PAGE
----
Copyright date: August 2011
Genre: Southern Literature
Reason for Reading: A guest post the author wrote intrigued me.
Award Won: National Book Award for Fiction, 2011
The guest post I mentioned above, written by the author here, was so honest and sincere that I knew I wanted to read her story. She said she “wanted to write Salvage the Bones because [she] loved these characters so much [that she] wanted them to speak.”
She wrote about her reason for writing this particular story:
I wanted to write a book that revolved around the kind of young women I grew up with; I wanted to pen a love letter to them. Specifically, I wanted to write about a young girl who is growing up in a world full of men, and I wanted to explore how she understands womanhood, how she fares under all the pressures that bear down on poor black girls in the South.
The story that developed from the author’s goals is beautifully crafted. It’s the story of a poor black family living in the backwoods of Mississippi down on the Gulf Coast. It covers the ten days prior to Hurricane Katrina and a few days afterwards.
Esch is the fifteen-year-old girl Jesmyn Ward created. She has three brothers, a dad who’s usually off drinking, and a whole pack of boys who come around to play basketball with her older brothers. Esch’s life is hard, but she loves to escape by pretending she’s one of the Greek goddesses in the book her English teacher assigned for summer reading. Esch, sexually active since age 12, is now pregnant by one of her brother’s friends.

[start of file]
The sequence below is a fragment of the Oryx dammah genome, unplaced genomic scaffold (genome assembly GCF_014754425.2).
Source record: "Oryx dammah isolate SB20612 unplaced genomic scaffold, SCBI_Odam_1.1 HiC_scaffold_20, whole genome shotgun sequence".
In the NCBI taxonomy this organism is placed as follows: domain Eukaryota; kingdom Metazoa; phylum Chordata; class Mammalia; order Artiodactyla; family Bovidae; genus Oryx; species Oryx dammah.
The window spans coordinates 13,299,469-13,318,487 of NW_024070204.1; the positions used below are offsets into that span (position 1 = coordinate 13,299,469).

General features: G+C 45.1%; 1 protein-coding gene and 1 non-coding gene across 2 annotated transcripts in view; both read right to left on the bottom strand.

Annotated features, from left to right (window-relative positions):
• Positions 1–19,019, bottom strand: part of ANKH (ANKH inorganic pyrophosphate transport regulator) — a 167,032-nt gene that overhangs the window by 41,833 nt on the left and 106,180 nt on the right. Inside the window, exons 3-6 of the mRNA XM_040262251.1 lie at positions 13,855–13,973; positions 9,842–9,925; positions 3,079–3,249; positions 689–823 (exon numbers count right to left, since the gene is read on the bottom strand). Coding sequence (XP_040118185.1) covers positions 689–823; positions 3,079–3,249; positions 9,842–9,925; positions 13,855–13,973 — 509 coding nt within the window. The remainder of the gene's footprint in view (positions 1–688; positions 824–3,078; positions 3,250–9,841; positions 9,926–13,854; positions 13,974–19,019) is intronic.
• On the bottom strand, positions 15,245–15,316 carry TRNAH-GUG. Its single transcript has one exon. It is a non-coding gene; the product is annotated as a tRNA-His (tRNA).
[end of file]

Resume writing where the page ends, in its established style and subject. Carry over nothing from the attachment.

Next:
Esch’s brother Skeetah was as also a compelling a character. He was a character that had been in Ms. Ward’s head for a long time.
There was something about the strange love that Skeetah felt for his dog that fascinated me. As I wrote the novel, I discovered that the strange love Skeetah felt for his dog was only one of many loves that would be central to the book and influence Esch’s understanding of womanhood and motherhood.
The characters are central to Salvage the Bones. The coming hurricane and their preparation for it are the backdrop against which the story unfolds day by day. The author’s description of the area and the people made me feel as if were right there and I could feel the approaching storm.
As you can see I enjoyed reading about Salvage the Bones directly from the author. I was so glad when I heard she was the “come from behind” winner of the National Book Award. I think the judges did an excellent job in choosing this one.